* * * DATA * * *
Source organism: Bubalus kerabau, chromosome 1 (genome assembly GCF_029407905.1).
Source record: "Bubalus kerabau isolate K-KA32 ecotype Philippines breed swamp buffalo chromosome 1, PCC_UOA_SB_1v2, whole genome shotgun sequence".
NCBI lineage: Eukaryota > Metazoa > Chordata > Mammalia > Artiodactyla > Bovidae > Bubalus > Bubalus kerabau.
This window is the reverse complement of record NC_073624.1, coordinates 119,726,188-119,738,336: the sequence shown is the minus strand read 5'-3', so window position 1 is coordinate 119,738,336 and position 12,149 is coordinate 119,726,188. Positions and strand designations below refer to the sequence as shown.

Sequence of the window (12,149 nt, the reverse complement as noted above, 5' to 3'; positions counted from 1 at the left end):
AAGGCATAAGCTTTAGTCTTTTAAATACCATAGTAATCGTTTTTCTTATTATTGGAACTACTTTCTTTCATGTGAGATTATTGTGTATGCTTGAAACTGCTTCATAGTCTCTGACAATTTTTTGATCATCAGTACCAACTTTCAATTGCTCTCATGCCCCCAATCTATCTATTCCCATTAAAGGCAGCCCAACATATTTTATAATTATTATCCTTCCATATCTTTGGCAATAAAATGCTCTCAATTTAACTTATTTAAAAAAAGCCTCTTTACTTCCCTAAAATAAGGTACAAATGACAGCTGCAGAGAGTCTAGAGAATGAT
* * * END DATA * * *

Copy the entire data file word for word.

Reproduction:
Source organism: Bubalus kerabau, chromosome 1 (genome assembly GCF_029407905.1).
Source record: "Bubalus kerabau isolate K-KA32 ecotype Philippines breed swamp buffalo chromosome 1, PCC_UOA_SB_1v2, whole genome shotgun sequence".
NCBI lineage: Eukaryota > Metazoa > Chordata > Mammalia > Artiodactyla > Bovidae > Bubalus > Bubalus kerabau.
This window is the reverse complement of record NC_073624.1, coordinates 119,726,188-119,738,336: the sequence shown is the minus strand read 5'-3', so window position 1 is coordinate 119,738,336 and position 12,149 is coordinate 119,726,188. Positions and strand designations below refer to the sequence as shown.

Sequence of the window (12,149 nt, the reverse complement as noted above, 5' to 3'; positions counted from 1 at the left end):
AAGGCATAAGCTTTAGTCTTTTAAATACCATAGTAATCGTTTTTCTTATTATTGGAACTACTTTCTTTCATGTGAGATTATTGTGTATGCTTGAAACTGCTTCATAGTCTCTGACAATTTTTTGATCATCAGTACCAACTTTCAATTGCTCTCATGCCCCCAATCTATCTATTCCCATTAAAGGCAGCCCAACATATTTTATAATTATTATCCTTCCATATCTTTGGCAATAAAATGCTCTCAATTTAACTTATTTAAAAAAAGCCTCTTTACTTCCCTAAAATAAGGTACAAATGACAGCTGCAGAGAGTCTAGAGAATGAT